Osman I was the leader of a group of Islamic warriors who founded the Ottoman Empire. The Ottoman Empire grew rapidly and stood long. In fact, it stood for over 6 centuries and only met it’s demise after the first world war. And it all started with Osman I. He was the leader of a nomadic tribe that decided to establish some sort of kingdom. He took advantage of the huge numbers of Islamic warriors fleeing the encroaching Mongol hoards. He also took advantage of the rapidly declining power of the Byzantine empire, jumping at the chance to seize more and more of their territory. This set in motion a chain of events that would end in the Ottoman Empire annexing almost all of what was once Byzantine land.
Abd El Karim
Abd el-Krim was such an efficient military commander that he inspired future revolutionaries like Che Guevara, Chairman Mao, and countless other Islamic warriors who were eager to follow in his footsteps. So who was he? Well he was a North-African Muslim who led a huge coalition into war against the French and Spanish governments. This was a time when it was never a good sign to be involved in a war with European empires. But he seemed to fare quite well. For a while at least. He was ultimately forced to surrender. After his loss he was exiled to a tiny island in the Indian ocean. It’s clear that they exiled him so far away because they still considered him to be a genuine threat to European power in North-Africa.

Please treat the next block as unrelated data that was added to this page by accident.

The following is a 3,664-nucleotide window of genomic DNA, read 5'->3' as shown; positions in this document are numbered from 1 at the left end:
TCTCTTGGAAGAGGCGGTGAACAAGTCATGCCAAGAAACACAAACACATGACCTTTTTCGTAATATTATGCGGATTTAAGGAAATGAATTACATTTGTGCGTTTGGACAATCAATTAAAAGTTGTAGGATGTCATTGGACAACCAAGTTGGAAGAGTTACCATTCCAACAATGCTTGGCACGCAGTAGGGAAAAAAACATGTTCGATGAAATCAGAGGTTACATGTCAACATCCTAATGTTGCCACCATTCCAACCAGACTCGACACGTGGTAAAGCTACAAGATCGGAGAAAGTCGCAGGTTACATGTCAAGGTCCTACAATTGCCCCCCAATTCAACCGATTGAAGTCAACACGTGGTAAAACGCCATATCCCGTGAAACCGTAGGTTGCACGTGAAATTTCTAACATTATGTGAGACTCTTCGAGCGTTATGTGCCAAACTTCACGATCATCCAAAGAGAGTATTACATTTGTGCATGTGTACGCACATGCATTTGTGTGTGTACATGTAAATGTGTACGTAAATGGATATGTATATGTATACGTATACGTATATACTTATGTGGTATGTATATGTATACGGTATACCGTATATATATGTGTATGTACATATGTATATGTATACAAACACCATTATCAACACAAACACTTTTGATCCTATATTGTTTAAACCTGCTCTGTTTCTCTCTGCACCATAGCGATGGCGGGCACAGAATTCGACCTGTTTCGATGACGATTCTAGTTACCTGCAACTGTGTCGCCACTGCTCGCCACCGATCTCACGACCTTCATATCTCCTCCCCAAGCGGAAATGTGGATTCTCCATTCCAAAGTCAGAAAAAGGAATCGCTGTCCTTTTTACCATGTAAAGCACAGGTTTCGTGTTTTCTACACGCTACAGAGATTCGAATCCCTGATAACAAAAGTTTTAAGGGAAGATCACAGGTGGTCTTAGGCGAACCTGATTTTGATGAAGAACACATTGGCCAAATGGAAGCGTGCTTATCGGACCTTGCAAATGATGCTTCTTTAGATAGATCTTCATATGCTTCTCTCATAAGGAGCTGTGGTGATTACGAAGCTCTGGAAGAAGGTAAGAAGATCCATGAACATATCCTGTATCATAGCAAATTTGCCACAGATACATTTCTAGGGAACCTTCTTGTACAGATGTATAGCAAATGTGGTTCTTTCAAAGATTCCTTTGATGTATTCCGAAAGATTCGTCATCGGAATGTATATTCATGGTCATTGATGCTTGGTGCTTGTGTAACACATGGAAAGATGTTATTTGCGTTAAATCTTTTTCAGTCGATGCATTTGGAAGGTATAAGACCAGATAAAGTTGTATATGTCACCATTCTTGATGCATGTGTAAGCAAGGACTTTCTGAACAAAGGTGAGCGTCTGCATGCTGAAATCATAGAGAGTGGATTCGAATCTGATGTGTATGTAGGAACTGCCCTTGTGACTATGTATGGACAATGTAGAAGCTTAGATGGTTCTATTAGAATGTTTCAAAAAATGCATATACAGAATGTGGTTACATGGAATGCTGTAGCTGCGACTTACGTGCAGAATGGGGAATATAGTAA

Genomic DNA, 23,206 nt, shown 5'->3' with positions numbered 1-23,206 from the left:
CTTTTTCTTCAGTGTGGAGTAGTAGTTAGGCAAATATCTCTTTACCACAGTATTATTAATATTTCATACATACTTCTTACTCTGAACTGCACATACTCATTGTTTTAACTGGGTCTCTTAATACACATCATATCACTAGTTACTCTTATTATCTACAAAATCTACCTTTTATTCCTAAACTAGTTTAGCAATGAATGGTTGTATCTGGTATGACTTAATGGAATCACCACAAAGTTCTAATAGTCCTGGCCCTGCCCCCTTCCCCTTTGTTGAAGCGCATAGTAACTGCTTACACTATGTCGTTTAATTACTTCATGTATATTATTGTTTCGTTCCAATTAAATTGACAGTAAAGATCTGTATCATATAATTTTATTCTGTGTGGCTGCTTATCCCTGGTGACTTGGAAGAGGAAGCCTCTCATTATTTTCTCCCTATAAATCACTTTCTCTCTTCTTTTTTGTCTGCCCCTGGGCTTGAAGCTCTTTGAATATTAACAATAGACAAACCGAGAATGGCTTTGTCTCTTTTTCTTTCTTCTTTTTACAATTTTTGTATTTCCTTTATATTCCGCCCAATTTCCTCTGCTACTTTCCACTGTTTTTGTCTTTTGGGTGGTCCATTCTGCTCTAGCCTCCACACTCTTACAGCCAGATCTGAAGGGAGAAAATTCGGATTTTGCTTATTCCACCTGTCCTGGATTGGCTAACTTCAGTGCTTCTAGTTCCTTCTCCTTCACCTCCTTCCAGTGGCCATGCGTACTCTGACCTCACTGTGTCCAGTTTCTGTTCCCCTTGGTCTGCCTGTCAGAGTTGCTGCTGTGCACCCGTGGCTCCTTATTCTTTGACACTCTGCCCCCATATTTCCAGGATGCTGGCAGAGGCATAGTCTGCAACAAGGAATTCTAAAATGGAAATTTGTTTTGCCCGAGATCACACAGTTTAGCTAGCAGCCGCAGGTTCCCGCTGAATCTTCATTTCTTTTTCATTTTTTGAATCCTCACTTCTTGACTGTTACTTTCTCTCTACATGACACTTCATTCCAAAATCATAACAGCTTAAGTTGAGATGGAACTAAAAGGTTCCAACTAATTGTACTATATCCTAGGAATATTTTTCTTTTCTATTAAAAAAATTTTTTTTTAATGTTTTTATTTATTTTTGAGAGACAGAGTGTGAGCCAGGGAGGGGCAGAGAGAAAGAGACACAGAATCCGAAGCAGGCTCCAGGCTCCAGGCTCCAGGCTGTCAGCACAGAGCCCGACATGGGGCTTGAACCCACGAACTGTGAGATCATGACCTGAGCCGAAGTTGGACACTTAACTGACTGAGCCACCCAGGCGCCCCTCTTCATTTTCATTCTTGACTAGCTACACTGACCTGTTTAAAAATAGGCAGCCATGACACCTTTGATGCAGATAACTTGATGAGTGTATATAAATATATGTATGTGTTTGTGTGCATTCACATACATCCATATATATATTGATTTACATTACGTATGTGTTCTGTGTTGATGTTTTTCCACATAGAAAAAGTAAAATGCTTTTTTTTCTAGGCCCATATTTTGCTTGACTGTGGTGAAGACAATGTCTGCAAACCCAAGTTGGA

Muhammad Bin Qasim
Muhammad bin Qasim was a key general during the period in which Islam was spreading to South and Central Asia. He captured sever vital regions in what is now Pakistan, which was quite a feat. Indian kingdoms have historically been notorious for their repeated success in defending their land. But his enemy was a Hindu king. The kings subjects were mostly Buddhist, who hated their king. This weakened his position in defending against Islamic invasion. Many of the kings political allies actually defected to the Muslim side. Muhammad bin Qasim commanded an army which was supremely confident that their god was the only true one. They also had superior weapons than the Hindu side. All these factors came together to give rise to one of the greatest Islamic warriors ever.
Mehmud The Conqueror